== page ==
FIG. 12 is a sectional view of option C of the present invention 10. Shown is a sectional view of the present invention 10 having all components as shown in FIGS. 1–11 with the drain valve elements eliminated. The user removes the water from the shoe simply by removing the shoe and pouring the water out.

FIG. 13 is a flow chart of option D of the drain assembly of the present invention 10. Shown is a flow chart depicting the drain valves 38 of the present invention 10 having thermoelectric properties wherein the thermoelectric valves 38 remain closed as long as an electrical charge is applied thereto. A drain switch 21 is provided for the user to open when the shoe needs to be drained and the thermoelectric valves 38 respond to the absence of an electrical charge by opening and letting water pass therethrough to the exterior of the shoe. One-way check valves remain in place within the thermoelectric valves 38 to ensure that no exterior water enters the shoes through the valves.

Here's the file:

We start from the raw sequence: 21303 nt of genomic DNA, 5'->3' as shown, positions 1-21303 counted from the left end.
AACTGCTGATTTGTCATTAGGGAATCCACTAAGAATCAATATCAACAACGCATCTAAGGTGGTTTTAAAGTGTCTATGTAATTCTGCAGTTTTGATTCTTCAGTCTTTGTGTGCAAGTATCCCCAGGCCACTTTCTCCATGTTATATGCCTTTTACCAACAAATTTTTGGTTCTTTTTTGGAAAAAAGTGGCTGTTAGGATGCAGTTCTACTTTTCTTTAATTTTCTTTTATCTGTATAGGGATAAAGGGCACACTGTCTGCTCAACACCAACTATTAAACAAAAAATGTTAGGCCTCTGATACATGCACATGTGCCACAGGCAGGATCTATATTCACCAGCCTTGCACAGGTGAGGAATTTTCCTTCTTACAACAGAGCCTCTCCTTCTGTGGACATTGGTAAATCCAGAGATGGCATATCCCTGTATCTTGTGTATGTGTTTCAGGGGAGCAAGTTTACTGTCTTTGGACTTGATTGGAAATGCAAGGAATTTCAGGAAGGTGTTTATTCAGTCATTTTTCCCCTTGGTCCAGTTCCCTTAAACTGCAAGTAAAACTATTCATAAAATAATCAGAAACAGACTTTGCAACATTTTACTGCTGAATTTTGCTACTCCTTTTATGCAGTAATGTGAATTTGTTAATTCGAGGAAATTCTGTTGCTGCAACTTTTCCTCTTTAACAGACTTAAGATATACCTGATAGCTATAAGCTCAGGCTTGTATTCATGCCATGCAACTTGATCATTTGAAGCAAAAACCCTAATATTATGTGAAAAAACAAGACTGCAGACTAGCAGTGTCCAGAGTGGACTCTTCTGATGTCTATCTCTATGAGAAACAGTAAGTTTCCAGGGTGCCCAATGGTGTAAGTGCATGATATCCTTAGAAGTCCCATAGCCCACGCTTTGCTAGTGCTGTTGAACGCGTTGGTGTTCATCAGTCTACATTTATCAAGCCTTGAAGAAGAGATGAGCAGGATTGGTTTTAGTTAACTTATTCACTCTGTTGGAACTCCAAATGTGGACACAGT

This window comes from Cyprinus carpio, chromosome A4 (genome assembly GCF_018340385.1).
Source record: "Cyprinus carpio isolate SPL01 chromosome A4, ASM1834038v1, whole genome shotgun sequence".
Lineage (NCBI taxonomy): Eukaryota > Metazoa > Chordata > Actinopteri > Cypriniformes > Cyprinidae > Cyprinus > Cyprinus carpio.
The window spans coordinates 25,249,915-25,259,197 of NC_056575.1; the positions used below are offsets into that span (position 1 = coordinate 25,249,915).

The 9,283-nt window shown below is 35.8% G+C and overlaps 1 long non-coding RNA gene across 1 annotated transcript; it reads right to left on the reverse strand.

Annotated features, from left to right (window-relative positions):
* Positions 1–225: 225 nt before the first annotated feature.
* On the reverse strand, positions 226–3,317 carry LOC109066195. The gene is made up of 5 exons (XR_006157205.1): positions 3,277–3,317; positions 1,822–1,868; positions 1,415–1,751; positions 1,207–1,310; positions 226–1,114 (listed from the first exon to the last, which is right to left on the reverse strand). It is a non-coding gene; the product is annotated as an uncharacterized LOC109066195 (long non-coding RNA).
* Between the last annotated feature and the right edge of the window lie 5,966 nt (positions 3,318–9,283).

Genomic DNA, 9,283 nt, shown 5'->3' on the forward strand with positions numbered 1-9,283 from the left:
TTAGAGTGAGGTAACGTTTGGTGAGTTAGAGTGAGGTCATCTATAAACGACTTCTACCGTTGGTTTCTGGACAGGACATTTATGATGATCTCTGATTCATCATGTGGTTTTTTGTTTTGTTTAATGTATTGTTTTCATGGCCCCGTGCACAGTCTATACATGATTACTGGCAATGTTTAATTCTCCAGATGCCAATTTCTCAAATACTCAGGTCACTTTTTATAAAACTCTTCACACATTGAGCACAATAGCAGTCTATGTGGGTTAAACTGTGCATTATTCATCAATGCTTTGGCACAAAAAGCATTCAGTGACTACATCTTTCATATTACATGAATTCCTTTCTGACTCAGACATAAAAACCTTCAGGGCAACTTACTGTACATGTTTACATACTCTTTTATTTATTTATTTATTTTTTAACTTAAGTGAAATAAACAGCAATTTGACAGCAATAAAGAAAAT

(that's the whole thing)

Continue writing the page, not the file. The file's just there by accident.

It will be understood that each of the elements described above, or two or more together may also find a useful application in other types of methods differing from the type described above.

While certain novel features of this invention have been shown and described and are pointed out in the annexed claims, it is not intended to be limited to the details above, since it will be understood that various omissions, modifications, substitutions and changes in the forms and details of the device illustrated and in its operation can be made by those skilled in the art without departing in any way from the spirit of the present invention.